The last speaker, Karin Glassemann, (the Swedish National Museums) addressed ‘Tools to indicate the re-use possibilities of digital cultural heritage’. In her presentation, she noted the importance of not only bringing people to the museum facilities but also keeping them connected with their collections, regardless of the actual place they access them from. The impact of open access is most visible when measuring virtual visits from different sources: Wikipedia, Wikimedia, social media through sharing, museum website, search for images or information, the country of residence, or the rest of the world.
Relying on Exceptions and Limitations
The second part of the workshop was devoted to the process of clearing rights and managing intellectual property rights. Maarten Zeinstra (vice-chairman of the Dutch Open Nederland) presented the issue of ‘Making a public domain determination’. He pointed to the problem of the lack of full harmonisation of the rules for calculating the duration of copyright protection in the individual Member States. Because of this, it is not possible to apply a simple scheme to answer the question of whether a given work is already in the public domain in all countries of the European Union.
The second panellist, Annabelle Shaw (British Film Institute), talked about ‘Relying on licenses and exceptions’, in the practice of making collections available by cultural institutions in the digital environment. Due to the lack of appropriate regulations enabling cultural institutions to easily share their collections online, it is necessary to directly find the individual owners of the copyright. Institutions must also decide at their own risk what level of certainty in obtaining rights is sufficient for them. However, making materials available online by cultural institutions will always be associated with some legal and financial risk that must be addressed per occurrence.
The last of the panellists was Jerker Rydén (Senior Legal Adviser at the National Library of Sweden). He presented ‘The use of Extended Collective Licensing’ (ECL) in Sweden. ECL is a type of license granted by collective management organisations (CMOs) that are allowed to give licenses on behalf of authors whose materials are not in their repertoires. This model is based on voluntary agreements between CMOs and individual institutions interested in sharing materials. The license fees are based on estimations of how much content is protected by copyright and how much, for example, is in the public domain, given that it is not possible to precisely indicate the copyright status of all objects.
Guiding Cultural Institutions into a Safe Digital Future
Key insights from this two-day workshop can be summarised as follows:
- CHIs are increasingly employing risk assessments to make the use of in-copyright materials in their collections possible;
- Given the divergences in the implementation of exceptions and limitations, relying on exceptions and limitations does not always include the legal certainty that CHIs need. Their activities must be supplemented by licenses with rights holders or CMOs on their behalf. ECL is considered by CHIs as a workable solution for the provision of online access to cultural heritage in the Digital Single Market;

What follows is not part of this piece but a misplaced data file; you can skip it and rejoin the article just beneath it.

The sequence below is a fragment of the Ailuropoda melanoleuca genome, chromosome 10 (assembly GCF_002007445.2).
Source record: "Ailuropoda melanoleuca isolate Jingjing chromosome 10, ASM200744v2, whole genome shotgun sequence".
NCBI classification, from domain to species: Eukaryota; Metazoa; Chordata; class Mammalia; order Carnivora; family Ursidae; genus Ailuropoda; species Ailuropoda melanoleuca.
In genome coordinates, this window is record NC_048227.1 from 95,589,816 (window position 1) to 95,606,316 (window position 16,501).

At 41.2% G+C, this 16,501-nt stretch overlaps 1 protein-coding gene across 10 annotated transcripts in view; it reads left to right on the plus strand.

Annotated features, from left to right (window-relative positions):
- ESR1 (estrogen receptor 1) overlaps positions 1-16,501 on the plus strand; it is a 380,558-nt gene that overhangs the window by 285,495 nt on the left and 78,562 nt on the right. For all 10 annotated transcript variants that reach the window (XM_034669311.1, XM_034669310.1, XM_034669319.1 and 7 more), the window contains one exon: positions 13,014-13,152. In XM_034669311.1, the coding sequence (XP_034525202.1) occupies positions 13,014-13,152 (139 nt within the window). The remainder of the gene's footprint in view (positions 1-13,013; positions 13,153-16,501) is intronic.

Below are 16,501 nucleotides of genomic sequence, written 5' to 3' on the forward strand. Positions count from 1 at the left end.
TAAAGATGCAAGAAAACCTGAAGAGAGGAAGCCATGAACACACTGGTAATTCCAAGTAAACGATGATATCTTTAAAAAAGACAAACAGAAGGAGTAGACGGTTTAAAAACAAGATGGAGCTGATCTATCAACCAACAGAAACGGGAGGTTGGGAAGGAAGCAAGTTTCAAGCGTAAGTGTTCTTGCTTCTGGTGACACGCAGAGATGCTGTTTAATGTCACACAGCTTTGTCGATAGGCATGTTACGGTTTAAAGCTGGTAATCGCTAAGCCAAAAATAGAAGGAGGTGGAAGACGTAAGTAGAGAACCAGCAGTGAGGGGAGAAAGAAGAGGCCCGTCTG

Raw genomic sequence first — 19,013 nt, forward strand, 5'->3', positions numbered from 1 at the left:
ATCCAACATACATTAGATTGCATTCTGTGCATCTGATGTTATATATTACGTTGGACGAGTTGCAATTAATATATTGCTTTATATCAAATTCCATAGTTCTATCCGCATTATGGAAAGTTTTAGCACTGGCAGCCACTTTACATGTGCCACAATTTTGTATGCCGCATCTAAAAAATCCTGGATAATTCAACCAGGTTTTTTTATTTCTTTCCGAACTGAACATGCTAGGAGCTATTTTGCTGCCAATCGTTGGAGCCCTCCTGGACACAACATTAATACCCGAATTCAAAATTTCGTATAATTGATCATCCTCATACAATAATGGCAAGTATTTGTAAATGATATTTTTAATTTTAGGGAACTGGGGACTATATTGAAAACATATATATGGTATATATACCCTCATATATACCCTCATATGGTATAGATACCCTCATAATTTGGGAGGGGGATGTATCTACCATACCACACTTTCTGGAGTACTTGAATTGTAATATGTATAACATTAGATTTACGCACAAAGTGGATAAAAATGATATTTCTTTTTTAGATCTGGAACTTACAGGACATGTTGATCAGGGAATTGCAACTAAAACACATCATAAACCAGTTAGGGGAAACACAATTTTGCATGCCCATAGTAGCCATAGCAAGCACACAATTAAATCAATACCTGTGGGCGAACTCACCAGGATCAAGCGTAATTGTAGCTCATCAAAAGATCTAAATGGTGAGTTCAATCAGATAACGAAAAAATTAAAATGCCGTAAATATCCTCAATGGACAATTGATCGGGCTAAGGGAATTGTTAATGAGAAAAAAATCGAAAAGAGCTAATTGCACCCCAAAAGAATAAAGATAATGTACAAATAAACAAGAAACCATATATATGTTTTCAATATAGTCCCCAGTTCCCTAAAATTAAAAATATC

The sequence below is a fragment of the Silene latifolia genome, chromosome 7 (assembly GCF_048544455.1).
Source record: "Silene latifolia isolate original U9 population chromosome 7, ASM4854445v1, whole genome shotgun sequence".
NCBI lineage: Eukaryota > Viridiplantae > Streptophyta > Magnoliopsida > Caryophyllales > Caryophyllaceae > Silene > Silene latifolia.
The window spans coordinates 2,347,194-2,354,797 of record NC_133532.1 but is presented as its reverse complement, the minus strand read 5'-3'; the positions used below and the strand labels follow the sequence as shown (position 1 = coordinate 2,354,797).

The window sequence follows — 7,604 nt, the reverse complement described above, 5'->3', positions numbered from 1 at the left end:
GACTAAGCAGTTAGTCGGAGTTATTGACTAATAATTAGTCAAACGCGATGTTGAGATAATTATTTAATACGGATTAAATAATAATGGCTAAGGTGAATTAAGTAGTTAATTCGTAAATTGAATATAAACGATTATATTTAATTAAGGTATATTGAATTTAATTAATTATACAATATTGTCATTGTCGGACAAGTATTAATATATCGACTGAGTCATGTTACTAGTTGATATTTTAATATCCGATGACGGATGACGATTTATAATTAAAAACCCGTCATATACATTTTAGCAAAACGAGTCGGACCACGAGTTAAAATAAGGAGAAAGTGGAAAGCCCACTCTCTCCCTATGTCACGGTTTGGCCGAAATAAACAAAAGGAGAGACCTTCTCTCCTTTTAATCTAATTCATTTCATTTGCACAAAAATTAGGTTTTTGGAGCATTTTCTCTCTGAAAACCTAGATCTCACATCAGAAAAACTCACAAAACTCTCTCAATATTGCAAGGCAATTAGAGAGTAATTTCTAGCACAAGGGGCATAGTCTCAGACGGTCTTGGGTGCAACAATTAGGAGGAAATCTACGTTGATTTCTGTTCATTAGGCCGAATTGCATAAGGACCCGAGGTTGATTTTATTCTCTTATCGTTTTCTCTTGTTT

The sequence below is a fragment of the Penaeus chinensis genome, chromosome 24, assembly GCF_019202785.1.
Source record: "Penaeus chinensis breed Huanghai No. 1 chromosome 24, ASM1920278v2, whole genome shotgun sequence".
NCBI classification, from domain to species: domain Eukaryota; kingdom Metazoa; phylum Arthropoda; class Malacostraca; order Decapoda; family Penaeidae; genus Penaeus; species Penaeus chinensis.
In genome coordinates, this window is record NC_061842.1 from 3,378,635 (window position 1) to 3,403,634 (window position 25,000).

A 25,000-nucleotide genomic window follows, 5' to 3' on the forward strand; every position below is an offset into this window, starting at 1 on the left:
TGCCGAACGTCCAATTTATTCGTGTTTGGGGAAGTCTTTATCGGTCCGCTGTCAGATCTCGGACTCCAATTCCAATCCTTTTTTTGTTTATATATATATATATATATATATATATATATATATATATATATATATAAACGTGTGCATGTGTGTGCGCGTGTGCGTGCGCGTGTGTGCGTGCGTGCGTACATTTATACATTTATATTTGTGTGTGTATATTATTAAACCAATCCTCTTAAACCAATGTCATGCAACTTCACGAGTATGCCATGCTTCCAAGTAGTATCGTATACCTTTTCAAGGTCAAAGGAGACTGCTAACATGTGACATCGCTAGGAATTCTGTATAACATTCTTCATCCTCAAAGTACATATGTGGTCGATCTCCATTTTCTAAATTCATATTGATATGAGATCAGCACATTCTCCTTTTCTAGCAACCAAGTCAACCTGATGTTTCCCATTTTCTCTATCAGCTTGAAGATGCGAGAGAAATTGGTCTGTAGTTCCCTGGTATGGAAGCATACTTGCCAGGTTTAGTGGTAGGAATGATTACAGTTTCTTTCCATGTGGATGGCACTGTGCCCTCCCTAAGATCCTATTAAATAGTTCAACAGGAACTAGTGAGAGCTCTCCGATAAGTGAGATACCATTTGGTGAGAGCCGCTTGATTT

- Open access models are only attainable when CHIs have a solid digitisation strategy in place. The open access models include certain challenges on data access, data interoperability, etc. Yet, they bring high benefits for both the users and the CHIs since they permit further interaction between the users and within their collections;
- While the challenges of providing access to digital reproductions of materials in the public domain remain, the Directive on Copyright in the Digital Single Market may give guidance to the process of liberating public domain works, for instance, the provisions on digital non-original reproductions.
Given this, one of the main insights that we can draw from this workshop is that cultural heritage institutions find themselves in an increasingly complex position of working with high risks of copyright breaches and protecting rights holders’ interests. It distracts from their public mission of preserving and disseminating cultural heritage, as a means for achieving educational goals, supporting democratic processes, and fostering creativity and entrepreneurial skills.
After collecting insights from the workshop concerning some critical concerns during the digital transition processes, partners of the project are working on a set of digital transformation guidelines for cultural heritage institutions. They are based on an in-depth review of the state-of-the-art instruments for self-assessment for heritage institutions. The inDICEs self-assessment tool is a further evolution, taking insights and lessons learned from the COVID-19 crisis into account. The guidelines will be made available soon.
Share this blog on social media